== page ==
Ludlow Restoration Project Wins Cincinnati Preservation Award
The Ludlow Historic Society received a Cincinnati Preservation Award for its restoration of the Latta Row House at 232 Elm Street.
The award was presented on Sunday at Cincinnati Preservation Association's annual meeting at the Newsreel Theater at Union Terminal.
Latta Row is a five-unit Italianate row house on Ludlow’s main street. It was built in 1884-1885 for Luella M. Latta, a young real estate investor, and rented to railway workers and their families.
By the 20th century, alterations for commercial uses had compromised the architectural integrity of several units in the row, including 232 Elm.
In 2017, the Ludlow Historic Society secured a grant from the Ardery Foundation to buy and renovate 232 Elm and return it to single-family use.
The Society completed the exterior restoration and interior renovation of the row house, including removal of the non-historic front addition and recreation of missing architectural features using digital scanning.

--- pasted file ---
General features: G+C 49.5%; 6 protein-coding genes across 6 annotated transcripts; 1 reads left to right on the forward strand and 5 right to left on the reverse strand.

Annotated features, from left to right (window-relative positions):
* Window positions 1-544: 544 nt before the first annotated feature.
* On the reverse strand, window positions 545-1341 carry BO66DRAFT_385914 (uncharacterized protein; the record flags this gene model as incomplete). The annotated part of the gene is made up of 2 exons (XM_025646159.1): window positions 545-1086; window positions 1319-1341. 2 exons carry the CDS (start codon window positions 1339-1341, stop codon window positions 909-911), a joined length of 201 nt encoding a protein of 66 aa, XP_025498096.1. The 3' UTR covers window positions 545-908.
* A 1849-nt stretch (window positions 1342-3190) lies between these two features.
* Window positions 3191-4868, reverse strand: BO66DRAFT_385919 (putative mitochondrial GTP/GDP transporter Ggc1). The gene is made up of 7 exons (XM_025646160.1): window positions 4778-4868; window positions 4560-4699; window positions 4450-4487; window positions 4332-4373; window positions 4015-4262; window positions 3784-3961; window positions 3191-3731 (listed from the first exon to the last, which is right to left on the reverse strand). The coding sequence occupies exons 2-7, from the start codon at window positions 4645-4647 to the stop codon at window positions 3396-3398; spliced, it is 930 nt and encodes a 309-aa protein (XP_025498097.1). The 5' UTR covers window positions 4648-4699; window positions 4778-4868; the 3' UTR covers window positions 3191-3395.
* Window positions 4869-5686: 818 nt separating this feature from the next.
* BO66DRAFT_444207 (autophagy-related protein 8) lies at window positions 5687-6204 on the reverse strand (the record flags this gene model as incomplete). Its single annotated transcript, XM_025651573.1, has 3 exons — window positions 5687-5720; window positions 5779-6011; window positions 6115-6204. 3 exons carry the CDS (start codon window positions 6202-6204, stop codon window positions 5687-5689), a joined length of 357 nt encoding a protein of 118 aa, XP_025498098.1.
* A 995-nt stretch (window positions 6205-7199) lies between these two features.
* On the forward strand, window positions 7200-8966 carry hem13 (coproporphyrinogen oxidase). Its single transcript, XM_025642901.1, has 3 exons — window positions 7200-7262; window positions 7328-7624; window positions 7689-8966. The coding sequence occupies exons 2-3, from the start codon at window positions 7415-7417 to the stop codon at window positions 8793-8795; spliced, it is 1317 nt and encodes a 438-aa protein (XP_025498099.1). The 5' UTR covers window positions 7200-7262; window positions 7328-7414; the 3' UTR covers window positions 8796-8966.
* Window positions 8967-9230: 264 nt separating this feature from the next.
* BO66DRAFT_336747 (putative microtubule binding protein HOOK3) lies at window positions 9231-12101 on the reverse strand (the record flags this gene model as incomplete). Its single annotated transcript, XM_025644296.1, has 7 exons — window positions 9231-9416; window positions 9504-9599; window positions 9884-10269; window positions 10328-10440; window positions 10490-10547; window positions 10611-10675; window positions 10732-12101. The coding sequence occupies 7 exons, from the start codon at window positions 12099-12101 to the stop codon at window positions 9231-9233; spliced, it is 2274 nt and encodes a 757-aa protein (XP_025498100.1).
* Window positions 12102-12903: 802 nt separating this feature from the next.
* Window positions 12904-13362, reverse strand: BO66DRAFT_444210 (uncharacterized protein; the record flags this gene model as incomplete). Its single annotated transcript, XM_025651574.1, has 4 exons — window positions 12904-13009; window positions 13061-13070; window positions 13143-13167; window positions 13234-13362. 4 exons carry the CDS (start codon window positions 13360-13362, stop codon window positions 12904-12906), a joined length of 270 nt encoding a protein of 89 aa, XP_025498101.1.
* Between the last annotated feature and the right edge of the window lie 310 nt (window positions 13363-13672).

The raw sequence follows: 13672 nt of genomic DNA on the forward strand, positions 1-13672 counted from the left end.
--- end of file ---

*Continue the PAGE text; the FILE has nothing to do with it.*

Graduate students in the University of Cincinnati’s preservation class documented the row house and produced an historic structure report, including digital record drawings of the row house and restored drawings of its original appearance, which aided the work.
In addition to the grant from the Josephine Ardery Foundation, the Ludlow Historic Society also credited the Catalytic Fund for its role in making the project possible.
Historic Society Board members Patrick Snadon, Joy Amann, and Brenda Boone spearheaded the restoration, and Cameron Williams, the owner of the property, made additional interior improvements.
The row houses on Elm St. are now in the recently designated historic district of Ludlow, which includes Elm St. east to west from the railroad bridge to Adela St., and south to north from Elm St. to the river.